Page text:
Actually, taking one minute for ourselves before we even get up helps. Let us spend one minute and decide which of the two pairs of glasses we shall wear each and every day. If there really is no way around the dark pair, let us face it. We all have good days and not such good days. We all feel happy and not so happy. Let us try during those down days not to let our bad mood in the morning ruin the entire day.

We, not our moods, can take the lead in our lives. Let us surrender to the idea that it might not be our best day—but we had a lot of good days already, didn’t we? Doesn’t this hard moment remind us how beautiful life is on the good days? Let us surrender to the fact that today we might not have accomplished as many things as we would have wished, but let us remember that soon we will be wearing our bright glasses again. Then, as has been the case so many times before, we will excel. We will achieve more than we planned. Patience and self-love are the important assets that get us through our dark days.

Why do we push ourselves so hard? We have fallen over our slippers and spilled a cup of coffee, that’s all. We find ourselves less attractive today but, if we take a closer look beyond the dark glasses, we see that nothing has really changed. We are still ourselves, the loving partner, the caring friend, the attractive woman with all her positive qualities. We all look better on some days and less attractive on others—we do not have to let it get to us. We can accept it. Actually, we can be happy and grateful for those dark mornings. They help us live the happy days with more awareness and more gratefulness. They help us to embrace beautiful days as gifts.

We are worth what we think we are worth. We convey the impression of ourselves to others in how we act, talk, and behave. The real us will ultimately shine through.

In order to be patient and loving toward others, we must treasure ourselves first. The biggest favor we can do for ourselves and the most important gift we can give to ourselves is to learn to master our moods and to view them as temporary colorations, temporary perceptions of our lives.



Most of my Indian friends, independent of status and caste, reserve a small corner of their house or a small room for theirprayers and spiritual exercises. They withdraw from the busy world to their special place to find quietness and calmness throughprayer and reflection.In Western society, I have hardly ever come across similar arrangements for daily meditation. We seem to have no extra time for our beliefs,or quietness, or for our higher spirit and ourselves.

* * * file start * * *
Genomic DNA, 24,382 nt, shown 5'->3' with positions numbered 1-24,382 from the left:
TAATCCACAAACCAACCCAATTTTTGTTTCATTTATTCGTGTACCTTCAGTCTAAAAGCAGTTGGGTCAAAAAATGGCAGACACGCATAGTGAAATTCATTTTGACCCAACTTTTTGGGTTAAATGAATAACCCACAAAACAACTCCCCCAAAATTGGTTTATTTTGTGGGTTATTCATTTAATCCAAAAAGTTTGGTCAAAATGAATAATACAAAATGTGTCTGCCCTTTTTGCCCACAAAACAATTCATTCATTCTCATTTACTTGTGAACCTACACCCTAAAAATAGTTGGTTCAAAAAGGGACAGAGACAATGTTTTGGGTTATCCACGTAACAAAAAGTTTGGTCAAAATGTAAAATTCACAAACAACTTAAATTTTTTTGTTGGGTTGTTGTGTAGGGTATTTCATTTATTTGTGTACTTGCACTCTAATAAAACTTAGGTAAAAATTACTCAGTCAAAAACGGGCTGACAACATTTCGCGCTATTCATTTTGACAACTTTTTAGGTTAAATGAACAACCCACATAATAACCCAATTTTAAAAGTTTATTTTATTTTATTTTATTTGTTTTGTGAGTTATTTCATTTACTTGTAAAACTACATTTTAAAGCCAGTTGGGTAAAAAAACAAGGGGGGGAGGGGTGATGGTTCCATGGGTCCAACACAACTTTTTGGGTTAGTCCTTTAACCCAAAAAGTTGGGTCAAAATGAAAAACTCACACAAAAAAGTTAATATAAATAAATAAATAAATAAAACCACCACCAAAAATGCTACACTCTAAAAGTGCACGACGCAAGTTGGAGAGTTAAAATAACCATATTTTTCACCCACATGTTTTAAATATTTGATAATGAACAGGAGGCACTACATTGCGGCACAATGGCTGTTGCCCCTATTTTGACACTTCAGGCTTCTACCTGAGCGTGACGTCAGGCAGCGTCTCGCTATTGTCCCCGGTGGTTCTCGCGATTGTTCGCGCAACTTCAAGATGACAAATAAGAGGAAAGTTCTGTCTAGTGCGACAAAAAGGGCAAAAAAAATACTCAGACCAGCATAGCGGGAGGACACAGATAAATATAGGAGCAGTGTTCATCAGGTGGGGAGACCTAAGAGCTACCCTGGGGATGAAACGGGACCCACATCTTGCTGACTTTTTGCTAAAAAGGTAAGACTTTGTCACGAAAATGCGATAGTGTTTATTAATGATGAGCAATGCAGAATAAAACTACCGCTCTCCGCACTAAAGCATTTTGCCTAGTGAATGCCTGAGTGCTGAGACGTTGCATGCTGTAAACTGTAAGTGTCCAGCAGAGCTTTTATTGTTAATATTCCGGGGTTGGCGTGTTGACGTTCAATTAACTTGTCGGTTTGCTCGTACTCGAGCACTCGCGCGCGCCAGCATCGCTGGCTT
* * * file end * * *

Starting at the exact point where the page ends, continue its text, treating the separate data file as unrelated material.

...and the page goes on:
We see our loved ones while rushing off to work or getting home fromevening activities. How much do we really share? Or better yet, how much do we really want to share, to commit?

Often we do not know what another person means to us until it is too late;and we indefinitely delay important decisions that involve our private life. We are so busy running around that we neglect to reflect on what we are really about and what our life is really about.

Setting aside quiet time for ourselves every day helps us to become aware of what we are grateful for. Ultimately we will become more loving and gain deeper contentment that we can pass on to our families, friends, and even strangers.

Ten to 20 minutes each day spent engaged in reading and reflection—spent solely in discussion with our higher spirit—can change our lives forever.

We make time and spend money for many superficial things, things that don’t do us or others any good. As soon as we have bought some new item, we realize that it just takes up more space in our houses and our thoughts. Things merely cause us more worries because we have to keep paying for them.

I believe we all can make some special place for quiet time. First we make space in our mind, then in our day, and later maybe a special place in the outer world where we can sit on the floor and reflect and pray, where we can find ourselves. A harmonious atmosphere makes it easier to relax.

Most of us do not like looking into ourselves. Most of us seem to be afraid of extra time spent alone. Often we complain about boredom, but isn’t it that we are afraid of being left to our very own thoughts?

Make space today for yourself. Light a candle and think about the beauty of your life and of living. If you don’t see any beauty, imagine where you can find it and imagine it coming into your life. Enjoy your uniqueness in being human and reflect on the gift of life and the chances given to you—without expectations or strings attached. Nurture and love yourself. Treasure yourself by setting aside time every day to engage in reflection, meditation, and prayer.